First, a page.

EVENTS UV Masterclasses Part 3


In the third and final Undiscovered Voices Masterclass, editor and author Catherine Coe and author and screenwriter Simon James Green discussed how to polish those opening lines. Andrew James reports.


In 'Hooking your reader from the start' Catherine and Simon dispelled the most common myths about openings and highlighted the key components that openings really do need. What are the common myths? We’ve heard them all before:

  • avoid exposition
  • start with action
  • make sure your first line sparkle
  • never, ever, ever use a prologue.

So should we ignore these conventions? Not exactly. They’re just not necessarily absolutes, nor should each be taken to extremes. With exposition, readers don’t want to see lots of clunky backstory, but they do need to know some details, otherwise it’s confusing. Exposition should come naturally. Trust your writing to be strong enough so you don’t need to cram the twists and turns into your opening.

Simon James Green.

Action’s great to start with, but don’t be fooled by the word 'action'. It doesn’t necessarily have to be something physical. For example, Alan Garner’s The Owl Service merely has the children hearing something in the attic. It’s intrigue we want. Physical action might work brilliantly for some genres but not for all, so try your best to interpret this into something appropriate for your story.

If a prologue is key to your story, if you have to have it, then why not just name it Chapter One? And a sparkly first line? Really, the whole book really needs to sparkle. If it does, you won’t need to worry about the first line. Sounds easy, doesn’t it?


So, what’s the big idea, dispelling myths we’ve worked so hard to adhere to? It’s about not getting too bogged down trying to follow rules, but instead using common sense to write a story with these conventions as guidelines.

That’s what not to do.

Here are the six key components every opening should have:

1. Start where your story really starts. You’ve heard it before, I’m sure, yet aspiring writers continually make this mistake. Get to your inciting incident ASAP. It doesn’t have to start where it starts in your head.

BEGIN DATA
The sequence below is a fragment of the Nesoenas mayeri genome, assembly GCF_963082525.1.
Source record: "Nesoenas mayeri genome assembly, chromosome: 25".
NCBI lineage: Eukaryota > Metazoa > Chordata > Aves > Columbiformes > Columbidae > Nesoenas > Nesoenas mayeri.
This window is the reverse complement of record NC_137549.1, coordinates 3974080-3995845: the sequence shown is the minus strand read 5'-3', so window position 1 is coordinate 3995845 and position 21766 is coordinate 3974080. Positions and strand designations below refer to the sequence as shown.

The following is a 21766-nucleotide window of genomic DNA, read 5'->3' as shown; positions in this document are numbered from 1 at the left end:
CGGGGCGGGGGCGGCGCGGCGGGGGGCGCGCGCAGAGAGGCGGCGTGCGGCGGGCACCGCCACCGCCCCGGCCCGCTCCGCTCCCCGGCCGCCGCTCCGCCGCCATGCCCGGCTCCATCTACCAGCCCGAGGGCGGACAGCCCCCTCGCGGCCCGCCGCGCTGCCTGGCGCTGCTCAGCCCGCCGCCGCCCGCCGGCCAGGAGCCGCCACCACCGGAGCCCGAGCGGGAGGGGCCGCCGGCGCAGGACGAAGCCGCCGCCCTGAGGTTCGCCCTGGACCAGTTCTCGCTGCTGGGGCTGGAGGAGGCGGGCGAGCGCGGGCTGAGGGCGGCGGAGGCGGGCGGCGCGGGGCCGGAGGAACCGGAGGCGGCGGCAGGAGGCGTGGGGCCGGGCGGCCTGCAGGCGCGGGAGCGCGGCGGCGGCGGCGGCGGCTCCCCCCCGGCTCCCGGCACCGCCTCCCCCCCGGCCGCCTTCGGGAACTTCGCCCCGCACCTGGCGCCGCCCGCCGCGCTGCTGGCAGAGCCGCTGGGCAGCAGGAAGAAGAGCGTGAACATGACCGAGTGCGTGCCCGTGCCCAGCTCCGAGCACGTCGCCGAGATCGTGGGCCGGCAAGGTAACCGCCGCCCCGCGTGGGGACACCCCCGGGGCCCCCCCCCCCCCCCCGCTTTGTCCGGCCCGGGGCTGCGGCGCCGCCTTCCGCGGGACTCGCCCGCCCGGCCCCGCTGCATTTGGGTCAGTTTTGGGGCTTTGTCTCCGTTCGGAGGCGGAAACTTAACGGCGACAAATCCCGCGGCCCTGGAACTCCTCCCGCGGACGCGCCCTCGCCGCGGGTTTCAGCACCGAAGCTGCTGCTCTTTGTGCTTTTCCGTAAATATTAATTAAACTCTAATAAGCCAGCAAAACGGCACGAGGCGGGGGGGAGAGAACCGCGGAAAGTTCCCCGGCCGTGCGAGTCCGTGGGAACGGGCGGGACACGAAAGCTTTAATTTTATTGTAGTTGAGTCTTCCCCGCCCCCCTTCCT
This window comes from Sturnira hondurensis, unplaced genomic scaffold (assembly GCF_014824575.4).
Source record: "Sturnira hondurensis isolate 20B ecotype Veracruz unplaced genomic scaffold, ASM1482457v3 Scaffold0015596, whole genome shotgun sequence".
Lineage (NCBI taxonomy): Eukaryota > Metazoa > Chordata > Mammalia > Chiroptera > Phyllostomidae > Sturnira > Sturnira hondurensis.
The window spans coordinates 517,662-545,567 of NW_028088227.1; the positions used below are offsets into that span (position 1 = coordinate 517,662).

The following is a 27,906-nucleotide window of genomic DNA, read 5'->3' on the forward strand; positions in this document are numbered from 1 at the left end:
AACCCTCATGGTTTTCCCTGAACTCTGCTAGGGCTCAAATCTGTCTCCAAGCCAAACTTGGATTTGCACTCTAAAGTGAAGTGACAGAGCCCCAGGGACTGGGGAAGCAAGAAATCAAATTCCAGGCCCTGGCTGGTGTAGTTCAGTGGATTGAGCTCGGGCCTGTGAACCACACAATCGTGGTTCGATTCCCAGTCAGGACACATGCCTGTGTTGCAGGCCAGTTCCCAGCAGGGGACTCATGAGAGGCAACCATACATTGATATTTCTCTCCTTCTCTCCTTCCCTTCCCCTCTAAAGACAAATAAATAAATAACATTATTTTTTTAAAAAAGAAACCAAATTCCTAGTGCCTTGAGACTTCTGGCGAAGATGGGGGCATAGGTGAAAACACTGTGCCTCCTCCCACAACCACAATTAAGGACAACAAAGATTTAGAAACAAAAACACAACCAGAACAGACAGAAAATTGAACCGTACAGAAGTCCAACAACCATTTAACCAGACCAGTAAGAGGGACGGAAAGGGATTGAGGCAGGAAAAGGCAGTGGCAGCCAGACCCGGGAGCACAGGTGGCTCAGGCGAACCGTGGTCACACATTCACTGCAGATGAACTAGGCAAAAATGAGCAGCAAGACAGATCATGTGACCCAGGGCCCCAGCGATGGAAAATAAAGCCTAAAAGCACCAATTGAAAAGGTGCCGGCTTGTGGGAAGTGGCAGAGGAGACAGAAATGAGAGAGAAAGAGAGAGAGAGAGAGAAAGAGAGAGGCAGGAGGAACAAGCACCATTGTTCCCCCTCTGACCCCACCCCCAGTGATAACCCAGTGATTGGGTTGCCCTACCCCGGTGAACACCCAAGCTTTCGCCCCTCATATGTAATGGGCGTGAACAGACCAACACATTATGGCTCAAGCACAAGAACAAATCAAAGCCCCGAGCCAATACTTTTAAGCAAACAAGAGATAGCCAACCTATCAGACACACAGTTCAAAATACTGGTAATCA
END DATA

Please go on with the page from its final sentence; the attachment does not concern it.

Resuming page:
2. The next component? Voice! Oh, I know, you’ve had that feedback before. It is key though. The voice of your character, narrator and your voice as the author all have to shine through. Isn’t that why you love your favourite writers so much?

3. Component three? Use your characters to create engagement and connection. You have to know your characters inside out, but we don’t need every detail on the page. We can see brushstrokes in their actions and reactions, but again, this should feel natural. Don’t list their traits. It’s a classic show, don’t tell situation.

4. The fourth component is setting. Just because you can see it in your head, doesn’t mean your reader can. Your setting is likely as important as your characters, so use it.

5. The fifth component? Intrigue! You need to think about how you begin and end your chapters, the pacing of your story and how to hook the reader to keep turning those pages.

6. The sixth and final component is to give a sense of genre to your writing. It helps our judges (and your readers) understand where your story falls and what might come next. Conventions are useful but again, not absolutes. They can be broken, but that’s all part of your intrigue.

And that’s it. But, before I go, I’m leaving you with one final brilliant tip from our wonderful Benjamin Scott regarding your 50-word bio. Re-visit the previous anthologies (all free to download) and read some. You want the judges to be interested in you and see that you take your writing seriously. Think about how you present yourself.

Good luck and remember, it’s supposed to be fun!



Originally from the Lake District, Andrew James teaches English, Film and Media. He completed his MA in Children’s Literature at Goldsmiths in 2018 and for the past five years, he has organised and hosted monthly agent pitch evenings for his local writing group. He has a passionate dislike for anything referred to as an ‘easy peeler.’ Satsumas are the only way to go.


Fran Price is Events Editor for Words & Pictures online magazine. Contact her at


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